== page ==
The Trochlear Nerve (CN IV)
The trochlear nerve is the fourth paired cranial nerve. It is the smallest cranial nerve (by number of axons), yet has the longest intracranial course. It has a purely somatic motor function.
In this article, the anatomical course, motor functions and clinical relevance of the nerve will be examined.
The trochlear nerve arises from the trochlear nucleus of the brain, emerging from the posterior aspect of the midbrain (it is the only cranial nerve to exit from the posterior midbrain).
It runs anteriorly and inferiorly within the subarachnoid space before piercing the dura mater adjacent to the posterior clinoid process of the sphenoid bone.
The nerve then moves along the lateral wall of the cavernous sinus (along with the oculomotor nerve, the abducens nerve, the ophthalmic and maxillary branches of the trigeminal nerve and the internal carotid artery) before entering the orbit of the eye via the superior orbital fissure.
The trochlear nerve innervates a single muscle – the superior oblique, which is a muscle of oculomotion. As the fibres from the trochlear nucleus cross in the midbrain before they exit, the trochlear neurones innervate the contralateral superior oblique.
The tendon of the superior oblique is tethered by a fibrous structure known as the trochlea, giving the nerve its name. Although the mechanism of action of the superior oblique is complex, in clinical practice it is sufficient to understand that the overall action of the superior oblique is to depress and intort the eyeball.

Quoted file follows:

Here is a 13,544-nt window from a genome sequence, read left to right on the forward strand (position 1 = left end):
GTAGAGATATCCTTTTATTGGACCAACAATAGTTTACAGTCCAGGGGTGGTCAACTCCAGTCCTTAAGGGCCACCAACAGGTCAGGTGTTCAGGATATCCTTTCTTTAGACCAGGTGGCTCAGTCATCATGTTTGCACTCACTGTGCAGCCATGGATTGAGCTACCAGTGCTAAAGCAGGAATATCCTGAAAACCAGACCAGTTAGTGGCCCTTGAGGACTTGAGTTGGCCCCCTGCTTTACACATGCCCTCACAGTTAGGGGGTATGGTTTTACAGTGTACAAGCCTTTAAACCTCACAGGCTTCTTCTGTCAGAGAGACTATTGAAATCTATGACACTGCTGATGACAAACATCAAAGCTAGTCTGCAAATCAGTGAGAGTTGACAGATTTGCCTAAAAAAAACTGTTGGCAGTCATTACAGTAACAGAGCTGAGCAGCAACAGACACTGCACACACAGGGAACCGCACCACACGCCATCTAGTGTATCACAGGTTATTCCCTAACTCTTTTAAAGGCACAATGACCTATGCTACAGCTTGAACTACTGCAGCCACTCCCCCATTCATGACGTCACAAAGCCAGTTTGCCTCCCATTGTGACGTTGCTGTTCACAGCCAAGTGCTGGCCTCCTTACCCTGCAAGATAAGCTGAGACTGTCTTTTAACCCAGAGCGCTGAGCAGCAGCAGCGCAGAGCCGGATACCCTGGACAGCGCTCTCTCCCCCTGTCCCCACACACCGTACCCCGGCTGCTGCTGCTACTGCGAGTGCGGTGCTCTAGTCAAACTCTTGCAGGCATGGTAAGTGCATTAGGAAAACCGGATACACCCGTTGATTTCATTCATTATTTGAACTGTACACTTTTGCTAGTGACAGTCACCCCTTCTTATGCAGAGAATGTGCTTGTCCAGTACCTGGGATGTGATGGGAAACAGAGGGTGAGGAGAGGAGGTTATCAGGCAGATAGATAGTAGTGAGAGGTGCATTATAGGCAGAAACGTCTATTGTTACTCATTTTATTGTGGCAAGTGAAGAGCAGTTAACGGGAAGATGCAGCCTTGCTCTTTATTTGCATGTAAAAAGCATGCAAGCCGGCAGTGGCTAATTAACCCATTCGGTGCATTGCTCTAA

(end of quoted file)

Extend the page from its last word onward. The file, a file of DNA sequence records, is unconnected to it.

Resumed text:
Examination of the Trochlear Nerve
The trochlear nerve is examined in conjunction with the oculomotor and abducens nerves by testing the movements of the eye.
The patient is asked to follow a point (commonly the tip of a pen) with their eyes without moving their head. The target is moved in an ‘H-shape’ and the patient is asked to report any blurring of vision or diplopia (double vision).
Palsy of the Trochlear Nerve
Trochlear nerve palsy commonly presents with vertical diplopia, exacerbated when looking downwards and inwards (such as when reading or walking down the stairs). Patients can also develop a head tilt away from the affected side.
They are commonly caused by microvascular damage from diabetes mellitus or hypertensive disease. Other causes include congenital malformation, thrombophlebitis of the cavernous sinus, and raised intracranial pressure.